6.8. IP Masquerade

Important

The IP Masquerade is a resource used so that a set of machines may use a single IP address. This permits the hidden nodes (in other words, the ones that use a private IP, such as 198.162.10.1) can go out to the Internet; but they cannot directly accept external calls or services; only through the machine that has the real IP.

This means that some services will not work (for example, talk) and others must be configured in PASV (passive) mode for them to work (for example, FTP). However, WWW, telnet or IRC will work properly. The kernel must be configured with the following options: Network firewalls, TCP/IP networking, IP: forwarding/gatewaying, IP: masquerading. Normally, the most common configuration is to have a machine with a SLIP or PPP connection and to have another network device (for example, an Ethernet card) with a reserved net address. As we have seen and as described in RFC 1918, the following address ranges (IP/Mask) can be used as private IPs: 10.0.0.0/255.0.0.0, 172.16.0.0/255.240.0.0, 192.168.0.0/255.255.0.0. The nodes that must be masqueraded will be on this second network. Each of these machines must have the address of the machine that is masquerading such as default gateway or router. On this machine, we can configure:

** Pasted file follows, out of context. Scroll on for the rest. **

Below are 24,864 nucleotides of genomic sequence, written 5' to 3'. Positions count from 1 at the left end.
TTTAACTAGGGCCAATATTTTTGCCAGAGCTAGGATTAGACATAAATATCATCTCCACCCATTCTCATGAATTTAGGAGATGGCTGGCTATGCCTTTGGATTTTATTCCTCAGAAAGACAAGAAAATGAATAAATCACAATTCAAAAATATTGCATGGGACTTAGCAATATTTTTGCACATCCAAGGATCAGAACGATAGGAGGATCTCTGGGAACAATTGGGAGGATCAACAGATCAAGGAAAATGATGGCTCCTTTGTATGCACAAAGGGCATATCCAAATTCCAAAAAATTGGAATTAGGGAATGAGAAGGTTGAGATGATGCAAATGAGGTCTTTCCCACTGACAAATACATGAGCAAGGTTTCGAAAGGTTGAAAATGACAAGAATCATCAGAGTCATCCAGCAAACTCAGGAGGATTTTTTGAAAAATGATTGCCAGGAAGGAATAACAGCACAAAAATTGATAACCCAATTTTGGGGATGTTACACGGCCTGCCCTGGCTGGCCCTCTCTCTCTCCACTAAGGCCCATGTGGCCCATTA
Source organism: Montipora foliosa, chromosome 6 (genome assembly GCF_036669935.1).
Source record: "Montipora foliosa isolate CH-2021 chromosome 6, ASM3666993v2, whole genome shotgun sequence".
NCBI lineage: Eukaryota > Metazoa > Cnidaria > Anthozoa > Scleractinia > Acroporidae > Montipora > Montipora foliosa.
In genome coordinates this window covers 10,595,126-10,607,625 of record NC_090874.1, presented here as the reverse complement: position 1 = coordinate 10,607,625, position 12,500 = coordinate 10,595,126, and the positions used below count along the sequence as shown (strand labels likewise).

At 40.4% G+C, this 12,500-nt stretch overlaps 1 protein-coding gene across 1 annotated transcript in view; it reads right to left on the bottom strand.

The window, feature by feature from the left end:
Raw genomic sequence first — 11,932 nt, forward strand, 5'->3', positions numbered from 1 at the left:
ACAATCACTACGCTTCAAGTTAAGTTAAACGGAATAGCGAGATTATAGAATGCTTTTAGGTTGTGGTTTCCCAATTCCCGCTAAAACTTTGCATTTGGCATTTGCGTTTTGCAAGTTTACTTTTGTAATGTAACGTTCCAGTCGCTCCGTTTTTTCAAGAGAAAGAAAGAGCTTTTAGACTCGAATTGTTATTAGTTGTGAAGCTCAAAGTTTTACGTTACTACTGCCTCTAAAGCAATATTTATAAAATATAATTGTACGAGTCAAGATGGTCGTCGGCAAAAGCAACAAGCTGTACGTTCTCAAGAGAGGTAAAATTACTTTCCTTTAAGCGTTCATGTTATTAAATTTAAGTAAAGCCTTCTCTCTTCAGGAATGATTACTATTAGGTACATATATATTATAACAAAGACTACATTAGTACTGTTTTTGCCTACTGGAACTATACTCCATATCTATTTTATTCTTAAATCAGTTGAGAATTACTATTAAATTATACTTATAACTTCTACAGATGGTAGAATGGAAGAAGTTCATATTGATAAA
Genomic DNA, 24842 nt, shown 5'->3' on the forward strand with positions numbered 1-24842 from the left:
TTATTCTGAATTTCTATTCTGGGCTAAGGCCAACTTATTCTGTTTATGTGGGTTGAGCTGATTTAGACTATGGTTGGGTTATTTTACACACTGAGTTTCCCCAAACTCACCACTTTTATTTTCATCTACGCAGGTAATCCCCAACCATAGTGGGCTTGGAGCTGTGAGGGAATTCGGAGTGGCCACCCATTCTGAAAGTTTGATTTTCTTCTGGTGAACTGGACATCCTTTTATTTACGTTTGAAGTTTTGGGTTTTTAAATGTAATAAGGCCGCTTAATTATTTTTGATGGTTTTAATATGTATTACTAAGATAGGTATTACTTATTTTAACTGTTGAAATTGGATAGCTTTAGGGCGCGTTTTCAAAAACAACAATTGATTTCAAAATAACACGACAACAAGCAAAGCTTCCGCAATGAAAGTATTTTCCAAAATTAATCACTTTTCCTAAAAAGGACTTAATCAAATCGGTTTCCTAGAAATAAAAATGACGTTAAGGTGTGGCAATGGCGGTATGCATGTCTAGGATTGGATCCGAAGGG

Consult the references in the unit covering security for information on ipchains and iptables. [Ran05, KD00]